It is that time of year again. This is the week before the Jewish holidays of Rosh Hashana (New Year) and Yom Kippur (the Day of Atonement), where Jews are supposed to be involved in introspection. We are meant to think about the year past and what we need to do teshuva about (repentance).
Most of us (at least the adults) have a pretty good idea what character traits need improving - unfortunately some of these don't seem to change much from year to year! But getting down to more specifics is different from year to year, and takes a lot of thought.
Unless, of course, you have access to what I call the "repentance experts". It seems that there are people who think they have specialized access to G-d's accounting books and can tell you exactly what you need to do in order to repent.
After a major disaster the more famous of these experts take to the airwaves with their pronouncements. We all remember some of the "gems of wisdom" put out after the tsunami, after Katrina, and after the disengagement/Sharon's stroke. No religion is immune from these guys. Most people take what they say with not only a grain, but sometimes a kilogram of salt.
But I have met less famous "experts" in my time - some recently. I spoke with someone recently about my problems with my teenager, and she told me that the reason why I was having trouble was because of something I did as a teenager to my parents.(She, of course could not be specific about what). At first I thought she was joking, and then when I saw she was serious I was completely taken aback. This person met me when I was 24 years old - she has absolutely no idea how I treated my parents when I was that age. This did not stop her from assuming that she had all of the answers though.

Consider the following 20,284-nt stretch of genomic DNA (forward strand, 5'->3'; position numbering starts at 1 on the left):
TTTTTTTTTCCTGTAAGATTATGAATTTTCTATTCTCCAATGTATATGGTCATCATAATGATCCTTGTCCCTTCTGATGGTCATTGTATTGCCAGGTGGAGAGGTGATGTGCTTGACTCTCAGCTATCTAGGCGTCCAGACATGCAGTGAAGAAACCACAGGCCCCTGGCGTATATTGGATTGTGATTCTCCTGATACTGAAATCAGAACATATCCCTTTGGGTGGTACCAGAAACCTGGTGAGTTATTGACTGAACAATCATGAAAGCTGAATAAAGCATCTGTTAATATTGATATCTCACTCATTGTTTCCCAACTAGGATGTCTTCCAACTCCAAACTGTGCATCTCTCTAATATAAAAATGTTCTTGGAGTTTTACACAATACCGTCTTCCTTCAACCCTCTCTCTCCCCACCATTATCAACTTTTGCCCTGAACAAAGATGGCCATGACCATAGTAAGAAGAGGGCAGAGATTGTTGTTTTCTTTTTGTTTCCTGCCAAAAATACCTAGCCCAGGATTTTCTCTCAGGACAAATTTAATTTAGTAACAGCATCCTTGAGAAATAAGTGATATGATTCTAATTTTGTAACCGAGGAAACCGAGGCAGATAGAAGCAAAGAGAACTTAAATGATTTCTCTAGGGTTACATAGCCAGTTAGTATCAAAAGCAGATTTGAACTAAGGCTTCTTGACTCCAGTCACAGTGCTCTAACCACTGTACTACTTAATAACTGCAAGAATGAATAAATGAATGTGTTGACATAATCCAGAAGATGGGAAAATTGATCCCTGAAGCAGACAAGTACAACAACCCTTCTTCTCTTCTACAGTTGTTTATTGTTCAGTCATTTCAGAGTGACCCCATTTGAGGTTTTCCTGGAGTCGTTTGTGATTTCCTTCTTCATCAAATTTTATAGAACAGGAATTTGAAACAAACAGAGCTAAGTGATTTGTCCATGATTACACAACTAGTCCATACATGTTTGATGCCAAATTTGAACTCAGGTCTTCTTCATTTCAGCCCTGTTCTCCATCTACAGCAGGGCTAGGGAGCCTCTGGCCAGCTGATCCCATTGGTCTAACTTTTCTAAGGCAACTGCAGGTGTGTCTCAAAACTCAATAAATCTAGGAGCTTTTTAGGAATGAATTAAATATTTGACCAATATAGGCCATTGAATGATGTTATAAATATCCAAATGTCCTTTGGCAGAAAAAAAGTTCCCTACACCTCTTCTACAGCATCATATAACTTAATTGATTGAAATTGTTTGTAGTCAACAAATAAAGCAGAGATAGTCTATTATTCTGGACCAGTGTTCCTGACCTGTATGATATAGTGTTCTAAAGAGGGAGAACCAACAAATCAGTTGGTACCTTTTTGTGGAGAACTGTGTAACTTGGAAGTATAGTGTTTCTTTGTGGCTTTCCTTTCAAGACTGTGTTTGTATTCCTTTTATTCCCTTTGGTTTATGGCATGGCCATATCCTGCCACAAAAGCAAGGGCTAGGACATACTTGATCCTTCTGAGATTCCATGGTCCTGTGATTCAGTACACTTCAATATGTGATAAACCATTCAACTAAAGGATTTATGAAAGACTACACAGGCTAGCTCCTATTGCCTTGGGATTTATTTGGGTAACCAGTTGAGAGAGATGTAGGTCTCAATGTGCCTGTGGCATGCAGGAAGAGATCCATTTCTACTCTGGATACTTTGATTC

Unfortunately there are people who hunger for these kind of answers. Feeling shame and guilt is extremely uncomfortable. In order to get away from this feeling, some people will grasp at anything - and letting others tell you a quick way of avoiding these feelings is sometimes very tempting. It doesn't matter to some people that perhaps these quick ways have more to do with the religious "experts" own agenda than anything else.
I am a stubborn person. I am willing to "take orders" from only one - G-d. I am willing to let others guide me in understanding what G-d wants from me, but only to a point.
I find that I like to get my guidance on how to improve myself from using my eyes more than my ears. The people who talk the most about what we should do don't affect me. The people who actually do these things are more impressive. The problem is in paying attention. These people don't usually crow about themselves - so you have to spend some effort is seeing them.
When you have a hard time and need a break, the woman who calls and says "Oh, you poor thing. Tell me all about it (including the juicy details)" sounds like the real friend. But the woman who says, "OK, your kids are going to me after school and are staying the night. What cereal do they like for breakfast?" is really a greater friend, because she is quietly doing what you really need. There are many examples of this if you just take the time to see them.
I wish for everyone a good holiday season, and I hope everyone has access to the good people who teach us how to be better.